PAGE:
Greek court sentences Syrian refugee to 52 years in prison over ‘illegal’ crossing from Turkey

He ‘will be sitting in prison for nothing... for just fleeing Turkey and fleeing Syria’

Chantal Da Silva
Wednesday 28 April 2021 12:44
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Migrants walk on railways toward Meritsa river, near Edirne, to take a boat to attempt to enter Greece by crossing the river on March 1, 2020. KS, a father of three young children had tried to cross into Greece from Turkey with his own family.
Migrants walk on railways toward Meritsa river, near Edirne, to take a boat to attempt to enter Greece by crossing the river on March 1, 2020. KS, a father of three young children had tried to cross into Greece from Turkey with his own family.

A Greek court has sentenced a Syrian refugee to 52 years in prison for “illegally” crossing into the country with his family in the midst of the country’s crackdown on irregular migration through Turkey last year.

Identified only by the initials KS in court, the refugee was handed the heavy sentence in a Mytiline court on the Greek island of Lesbos on Friday.

According to campaigners, KS had crossed from Turkey to the Greek island of Chios by boat with his family, including three young children, and dozens of others in early March 2020.

The family had originally sought refuge in Turkey after fleeing the civil war in Syria. However, KS claims that he had refused to participate in the Turkish military operation in Libya and was briefly imprisoned as a result.

Following his release, he and his family sought to escape to Greece, traveling to Chios, the closest island by boat, only to be denied the right to asylum upon arrival due to a controversial policy introduced earlier that month.

At the start of March, not long before the family arrived on Greece’s shores, the Greek government had ruled to temporarily block new asylum applications for at least a month after Turkey “opened the doors” for migrants to travel to the EU.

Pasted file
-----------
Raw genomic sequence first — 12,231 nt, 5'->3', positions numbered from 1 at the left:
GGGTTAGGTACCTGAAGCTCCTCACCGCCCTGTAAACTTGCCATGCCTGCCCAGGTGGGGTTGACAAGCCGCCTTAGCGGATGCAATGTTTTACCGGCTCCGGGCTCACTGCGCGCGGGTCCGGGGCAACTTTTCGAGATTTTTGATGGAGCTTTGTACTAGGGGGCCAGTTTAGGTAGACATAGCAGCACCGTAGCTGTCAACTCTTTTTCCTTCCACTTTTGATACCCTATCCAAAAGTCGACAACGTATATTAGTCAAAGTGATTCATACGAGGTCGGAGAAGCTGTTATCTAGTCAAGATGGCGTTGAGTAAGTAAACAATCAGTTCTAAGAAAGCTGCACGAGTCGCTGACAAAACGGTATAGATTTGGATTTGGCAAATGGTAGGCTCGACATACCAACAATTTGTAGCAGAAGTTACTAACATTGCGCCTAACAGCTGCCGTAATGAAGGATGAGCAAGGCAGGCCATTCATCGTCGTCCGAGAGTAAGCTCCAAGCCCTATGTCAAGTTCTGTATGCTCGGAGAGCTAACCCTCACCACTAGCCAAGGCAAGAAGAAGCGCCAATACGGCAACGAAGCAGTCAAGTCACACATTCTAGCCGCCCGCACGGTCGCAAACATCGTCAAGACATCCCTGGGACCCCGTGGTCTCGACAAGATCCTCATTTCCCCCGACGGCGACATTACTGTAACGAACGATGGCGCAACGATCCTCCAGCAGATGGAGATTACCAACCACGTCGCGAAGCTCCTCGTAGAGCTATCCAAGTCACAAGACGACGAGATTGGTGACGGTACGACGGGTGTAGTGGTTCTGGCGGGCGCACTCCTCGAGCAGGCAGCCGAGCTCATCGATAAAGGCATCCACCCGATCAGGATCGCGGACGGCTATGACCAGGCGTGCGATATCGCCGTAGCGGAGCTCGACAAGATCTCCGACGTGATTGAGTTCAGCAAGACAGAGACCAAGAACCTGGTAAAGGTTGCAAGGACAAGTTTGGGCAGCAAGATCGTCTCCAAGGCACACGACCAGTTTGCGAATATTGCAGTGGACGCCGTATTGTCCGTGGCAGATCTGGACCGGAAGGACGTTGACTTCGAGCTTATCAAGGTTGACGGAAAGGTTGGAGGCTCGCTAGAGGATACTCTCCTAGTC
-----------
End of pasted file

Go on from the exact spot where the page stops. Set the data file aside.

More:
At the time, Turkish President Recep Tayyip Erdogan said his country was no longer able to cope with the amount of people fleeing Syria’s war.

Demanding that EU countries do more to ease the pressure on Turkey to take in refugees, Erdogan allowed asylum seekers and migrants to cross into neighbouring EU member states, prompting a rush of arrivals at the Greek border.

In response, Greece issued a strong warning that it would “protect” its borders, with Greek Prime Minister Mitsotakis telling migrants and asylum seekers that if they attempted “to enter Greece illegally” they would be turned back.

Caught up in the chaos at the Greek-Turkish border, KS was one of many to be hit with “illegal entry” charges.

However, he was also accused of “facilitating illegal entry” and causing a “shipwreck “after Greek authorities accused him of having been at the helm of the boat that his brought his family and as many as 40 others to Greek shores.

In total, all three charges could have amounted to a 93-year prison sentence. But while KS was only convicted on the first two charges, campaigners say that there is no proof that the refugee was the one steering the boat to Chios, while his family has maintained that he was only a passenger.

Those supporting the Syrian refugee and his family say KS’s 52-year sentence is part of a broader strategy by Greece to deter migrants and asylum seekers from coming to the country.

“They want to show people to stay away from Greece and to criminalise people who are fleeing,” Johannes Körner, spokesperson for You Can’t Evict Solidarity, a campaign supporting asylum seekers in Greece, told The Independent.

As a result, he said, KS “will be sitting in prison for nothing... for just fleeing Turkey and fleeing Syria”.

“It’s insane,” Körner said. “It’s crazy that he’s been given such a long sentence”.

Körner said it is possible that KS could see his sentence shortened after 10 or 20 years in prison. However, it would still mean at least a decade spent behind bars separated from his wife and three children, who are currently living at a refugee camp in Greece.

KS’s family is not the only one impacted by Greece’s immigration crackdown, however, with the country receiving repeated warnings from UNHCR, the UN refugee agency, over reported pushbacks in the Aegean Sea.

Earlier this year, UNHCR said it had recorded several hundred cases of suspected pushbacks since the beginning of last year, despite the forcible turning back of would-be asylum seekers being in violation of European and international law.

The agency has urged Greece to investigate the incidents. However, the country’s government has so far denied the accusations, with Greek Migration Minister Notis Mitarakis branding reports of pushbacks“fake news”.

The Independent has contacted the Greek government for comment.

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